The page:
Jimi Hendrix had been dead for only a year, the Beatles had split up a few months earlier and the Black Sabbath dudes were savouring their first successes. And, in Aarlington, Virginia, Bobby Liebling formed Pentagram with friend and guitarist Geof O’Keefe.
That was 1971 and this is now. In the interim, Pentagram underwent a mind-numbing level of line-up changes, splits and re-unions, endured ugly incidents of substance abuse as well as other trials and tribulations that all in all might make a great movie-script. With a handful of albums and several demos up their sleeve, it’s a testament to the band’s resilience that Pentagram has never appeared as strong as now. Indeed the reception accorded to the band’s “Last Rites” album (released in April 2011) and a more recent European tour illustrate the allure that Pentagram still command.
While it might be true that Bobby Liebling’s persona is indivisible from that of Pentagram, fans familiar with the band’s history will concede that it was guitarist Victor Griffin who really got the ball rolling when the band released its first album in 1980. In the band’s current incarnation Victor is yet again proving to be a crucial catalyst for the band’s progress. So when I met him, one of the things I wanted to understand was how he felt in hindsight about accepting Bobby’s invitation in 2010 to rejoin Pentagram…..
Chris: Victor, how would you describe the current vibe between the band members, especially in comparison to the situation, say, 2 decades ago?
Victor: A huge difference, man. It’s just unbelievable. Everybody’s being so good to us….fans of all ages are coming from everywhere. You know, this [Pentagram] is something we’ve strived for for so many years and for some reason it’s only now that we’re being blessed with it. So we just want to take advantage of the situation, do the right thing, make the right choices.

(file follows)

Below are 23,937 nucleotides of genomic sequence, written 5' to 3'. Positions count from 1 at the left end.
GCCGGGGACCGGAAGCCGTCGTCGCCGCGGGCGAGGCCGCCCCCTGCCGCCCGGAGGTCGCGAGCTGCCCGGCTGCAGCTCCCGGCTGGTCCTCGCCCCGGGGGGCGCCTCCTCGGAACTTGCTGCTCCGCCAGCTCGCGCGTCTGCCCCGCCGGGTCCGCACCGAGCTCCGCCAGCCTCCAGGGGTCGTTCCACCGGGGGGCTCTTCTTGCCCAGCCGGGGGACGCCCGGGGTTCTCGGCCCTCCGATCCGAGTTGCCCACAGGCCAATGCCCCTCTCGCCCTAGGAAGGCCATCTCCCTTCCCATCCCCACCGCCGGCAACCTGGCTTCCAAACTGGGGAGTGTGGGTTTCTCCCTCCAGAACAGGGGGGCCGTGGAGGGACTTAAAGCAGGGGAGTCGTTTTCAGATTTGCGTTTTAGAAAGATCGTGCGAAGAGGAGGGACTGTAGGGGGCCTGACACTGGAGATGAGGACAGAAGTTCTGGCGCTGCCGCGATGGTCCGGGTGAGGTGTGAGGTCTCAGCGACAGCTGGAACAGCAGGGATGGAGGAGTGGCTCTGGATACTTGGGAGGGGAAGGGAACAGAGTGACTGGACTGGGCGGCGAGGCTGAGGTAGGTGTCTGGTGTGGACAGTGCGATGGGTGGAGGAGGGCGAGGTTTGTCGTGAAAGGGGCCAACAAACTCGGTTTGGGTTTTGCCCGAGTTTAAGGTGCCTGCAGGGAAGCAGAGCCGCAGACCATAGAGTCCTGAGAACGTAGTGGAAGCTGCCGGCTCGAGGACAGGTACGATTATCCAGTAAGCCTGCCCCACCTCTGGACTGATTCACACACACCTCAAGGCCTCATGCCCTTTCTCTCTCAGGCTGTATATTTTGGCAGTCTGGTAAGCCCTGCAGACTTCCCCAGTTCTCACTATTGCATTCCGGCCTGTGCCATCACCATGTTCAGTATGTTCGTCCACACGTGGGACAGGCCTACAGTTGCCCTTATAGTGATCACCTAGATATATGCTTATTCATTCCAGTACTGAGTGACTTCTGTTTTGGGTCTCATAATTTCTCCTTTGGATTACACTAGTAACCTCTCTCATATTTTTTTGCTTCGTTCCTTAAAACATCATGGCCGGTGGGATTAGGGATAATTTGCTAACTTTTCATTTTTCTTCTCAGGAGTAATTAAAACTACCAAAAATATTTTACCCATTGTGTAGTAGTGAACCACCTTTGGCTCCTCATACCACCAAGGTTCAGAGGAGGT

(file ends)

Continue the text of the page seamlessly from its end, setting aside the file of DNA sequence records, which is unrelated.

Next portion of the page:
How has the current European tour been going?
It’s all been going very well. We’ve done a lot of good shows. The biggest problem we had was with the ferry when we had to get to London from Oslo and we had to drive instead. But on the whole it’s been going good.
There’s always been a strong fan loyalty towards Pentagram and Doom Metal bands in general…..
Yeah, I think it’s just the music – people who are into this genre of music tend to stick with it. And it’s the same with Pentagram – we see people who’ve been into the band since the early 1980s. And now these fans have kids and they’re turning their kids onto Pentagram. That’s why we people we’re meeting go from 18 to 60 years of age.
Let’s speak about “Last Rites”, Pentagram’s most recent studio album – which in my opinion contains the best-sounding material ever recorded by Pentagram. How much of the songs were written specifically for that album?
I think there were four brand new songs on that album…..’American Dreams’, ‘8’, ‘Death In First Person’….[pauses]……maybe there were only three. A lot of the other songs were stuff Bobby had from old tapes from the past that we had dug out and basically restructured, reworked, rearranged and gave them the Pentagram sound, besides their 1970s sound. There are a couple of different areas of Pentagram’s sound: there was the 1970s stuff and then, when I came along in the early 1980s, the sound changed. That’s when it became more of a Doom Metal sound. However I don’t really think the new album is a Doom Metal album – I think it’s just a Hard Rock album that has a more modern sound.